The author will cite two examples from the Talmud based upon the verse in Psalms 119:126, “A time to do for Hashem; they have violated Your Torah.” The Talmud (Berachot 63a) interprets this verse as, “A time to do for Hashem; even to violate Your Torah.” Rashi on the Talmud (ibid.) cites the example of Elijah the prophet who built an altar and offered an animal to Hashem on Mount Carmel (1 Kings 18:19-39). This action was in violation of the Torah’s commandment to only offer animals in the Temple (Leviticus 17:3-4 and 9, Deuteronomy 12:13-14). However Elijah considered his actions to be justified in order to convince the Israelites to worship Hashem and not the idols of the other nations. He requested that the idolatrous prophets of Baal prepare a bull offering on their altar without lighting the wood (1 Kings 18:23). Elijah similarly prepared a bull offering without lighting the wood (ibid.) To strengthen the test he insisted upon pouring water on the altar (ibid. 34) and prayed to Hashem for a miracle (ibid. 37). Hashem responded to Elijah’s prayers by sending a miraculous fire from heaven which burnt the wood, bull offering, and stone of the altar (ibid. 38).
The Talmud Gittin (60a and b) explains that the Torah consists of the written law (i.e. the five books of Moses) and the oral law contained in the Talmud and Midrash. The Talmud (ibid.) also states that the written law should remain written and the oral law should be passed down orally. However one is permitted to maintain private notes of the oral law for individual study. Rabbi Yehudah the Prince broke with tradition by consigning the oral law to writing for public study through the Mishna invoking Psalms 119:126. He felt that due to the Roman persecution the oral law may be forgotten unless put into writing.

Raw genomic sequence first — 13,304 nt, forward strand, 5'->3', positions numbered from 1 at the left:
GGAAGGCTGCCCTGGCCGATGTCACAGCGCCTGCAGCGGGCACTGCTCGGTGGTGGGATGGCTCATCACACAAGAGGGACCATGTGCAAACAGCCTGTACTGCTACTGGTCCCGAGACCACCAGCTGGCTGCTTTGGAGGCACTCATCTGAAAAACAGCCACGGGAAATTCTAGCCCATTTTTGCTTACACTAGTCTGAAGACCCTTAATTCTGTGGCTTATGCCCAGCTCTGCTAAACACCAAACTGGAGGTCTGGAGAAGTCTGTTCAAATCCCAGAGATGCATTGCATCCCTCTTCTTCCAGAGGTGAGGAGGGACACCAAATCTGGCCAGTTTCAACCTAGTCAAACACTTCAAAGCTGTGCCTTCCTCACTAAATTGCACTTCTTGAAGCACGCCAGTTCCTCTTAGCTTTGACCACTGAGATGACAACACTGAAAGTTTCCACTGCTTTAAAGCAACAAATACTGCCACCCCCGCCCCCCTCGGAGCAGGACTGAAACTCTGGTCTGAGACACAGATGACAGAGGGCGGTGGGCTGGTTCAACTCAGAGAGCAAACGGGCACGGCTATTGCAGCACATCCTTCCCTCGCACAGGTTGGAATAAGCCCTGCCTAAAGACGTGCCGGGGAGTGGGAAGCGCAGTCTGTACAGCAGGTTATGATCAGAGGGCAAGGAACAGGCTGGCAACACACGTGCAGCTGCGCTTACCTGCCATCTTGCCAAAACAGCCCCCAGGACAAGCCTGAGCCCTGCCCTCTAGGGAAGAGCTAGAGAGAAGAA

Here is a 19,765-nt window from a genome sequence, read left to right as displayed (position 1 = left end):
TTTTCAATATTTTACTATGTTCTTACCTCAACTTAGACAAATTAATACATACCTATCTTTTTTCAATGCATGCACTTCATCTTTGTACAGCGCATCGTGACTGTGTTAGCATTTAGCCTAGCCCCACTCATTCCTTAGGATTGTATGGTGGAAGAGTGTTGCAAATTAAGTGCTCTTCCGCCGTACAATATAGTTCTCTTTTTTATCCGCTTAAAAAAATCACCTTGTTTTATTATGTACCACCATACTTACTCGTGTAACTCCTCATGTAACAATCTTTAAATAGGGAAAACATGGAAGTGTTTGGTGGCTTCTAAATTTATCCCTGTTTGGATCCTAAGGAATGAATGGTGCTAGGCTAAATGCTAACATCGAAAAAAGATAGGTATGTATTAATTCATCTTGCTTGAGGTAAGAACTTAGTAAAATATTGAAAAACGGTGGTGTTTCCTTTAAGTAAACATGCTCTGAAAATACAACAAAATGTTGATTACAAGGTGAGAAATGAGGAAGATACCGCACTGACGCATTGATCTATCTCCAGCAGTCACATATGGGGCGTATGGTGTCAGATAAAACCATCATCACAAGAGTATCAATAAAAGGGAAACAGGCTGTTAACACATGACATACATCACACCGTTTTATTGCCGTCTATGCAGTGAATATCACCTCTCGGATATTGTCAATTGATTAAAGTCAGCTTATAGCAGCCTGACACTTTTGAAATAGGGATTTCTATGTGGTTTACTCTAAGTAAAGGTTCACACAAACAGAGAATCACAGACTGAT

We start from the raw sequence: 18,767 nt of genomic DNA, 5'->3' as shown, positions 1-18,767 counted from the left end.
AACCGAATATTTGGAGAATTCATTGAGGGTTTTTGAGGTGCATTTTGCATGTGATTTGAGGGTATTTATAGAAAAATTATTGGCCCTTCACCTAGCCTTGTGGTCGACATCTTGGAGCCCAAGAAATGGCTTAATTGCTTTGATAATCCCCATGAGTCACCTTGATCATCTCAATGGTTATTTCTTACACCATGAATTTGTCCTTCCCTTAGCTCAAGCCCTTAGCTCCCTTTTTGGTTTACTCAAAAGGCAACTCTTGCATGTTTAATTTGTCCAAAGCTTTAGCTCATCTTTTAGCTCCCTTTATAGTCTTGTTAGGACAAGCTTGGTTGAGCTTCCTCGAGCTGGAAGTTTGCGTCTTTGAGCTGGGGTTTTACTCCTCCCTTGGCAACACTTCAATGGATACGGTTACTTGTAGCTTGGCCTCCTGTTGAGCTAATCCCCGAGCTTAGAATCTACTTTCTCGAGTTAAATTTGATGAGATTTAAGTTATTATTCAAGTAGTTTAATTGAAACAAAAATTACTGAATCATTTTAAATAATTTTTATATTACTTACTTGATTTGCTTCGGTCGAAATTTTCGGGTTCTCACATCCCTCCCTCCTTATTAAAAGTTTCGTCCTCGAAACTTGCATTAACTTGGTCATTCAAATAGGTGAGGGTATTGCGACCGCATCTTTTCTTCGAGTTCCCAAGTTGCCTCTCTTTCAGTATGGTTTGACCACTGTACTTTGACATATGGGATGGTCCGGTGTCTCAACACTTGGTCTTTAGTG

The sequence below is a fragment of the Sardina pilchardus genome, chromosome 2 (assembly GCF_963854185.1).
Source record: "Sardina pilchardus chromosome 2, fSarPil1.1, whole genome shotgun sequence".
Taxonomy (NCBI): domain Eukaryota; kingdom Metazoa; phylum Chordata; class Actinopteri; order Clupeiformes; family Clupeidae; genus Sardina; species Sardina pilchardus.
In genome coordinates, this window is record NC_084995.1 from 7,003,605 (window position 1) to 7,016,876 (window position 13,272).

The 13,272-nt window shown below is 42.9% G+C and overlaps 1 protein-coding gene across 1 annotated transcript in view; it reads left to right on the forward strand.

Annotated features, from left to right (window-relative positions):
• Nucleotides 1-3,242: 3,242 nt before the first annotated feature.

Ends Justify the Means – Jacob’s Life
In addition to national considerations, the Talmud provides examples from Jacob’s life where “The ends justify the means”. For example the Talmud Megillah 13b comments on Genesis 29:13, “Jacob told Rachel that he was a kinsman (literally brother) to her father and a son of Rebecca” by asking, “Was Jacob, in fact her father’s brother? But wasn’t he (in fact) the son of her father’s sister?” Hence the two statements of Genesis 29:13 are apparently contradictory. The Talmud relates that Jacob wanted to marry Rachel upon meeting her. Rachel informed Jacob that her father, Laban, was a swindler and Jacob would not be able to outwit him. Jacob responded that when required he could outwit Laban. He said to Rachel that he was a kinsman to her father not by birth but his equal in deception. Rachel taken back by Jacob’s suggestion and asked, “Is it permitted for the righteous to be involved in deception?” Jacob responded that it is permitted based upon the verse (2 Samuel 22:27), “With the pure you will show yourself pure, and with the perverse you will show yourself cunning”, implying that one should deal with others in the manner appropriate for their personality. Hence, in certain situations, “The ends justify the means”.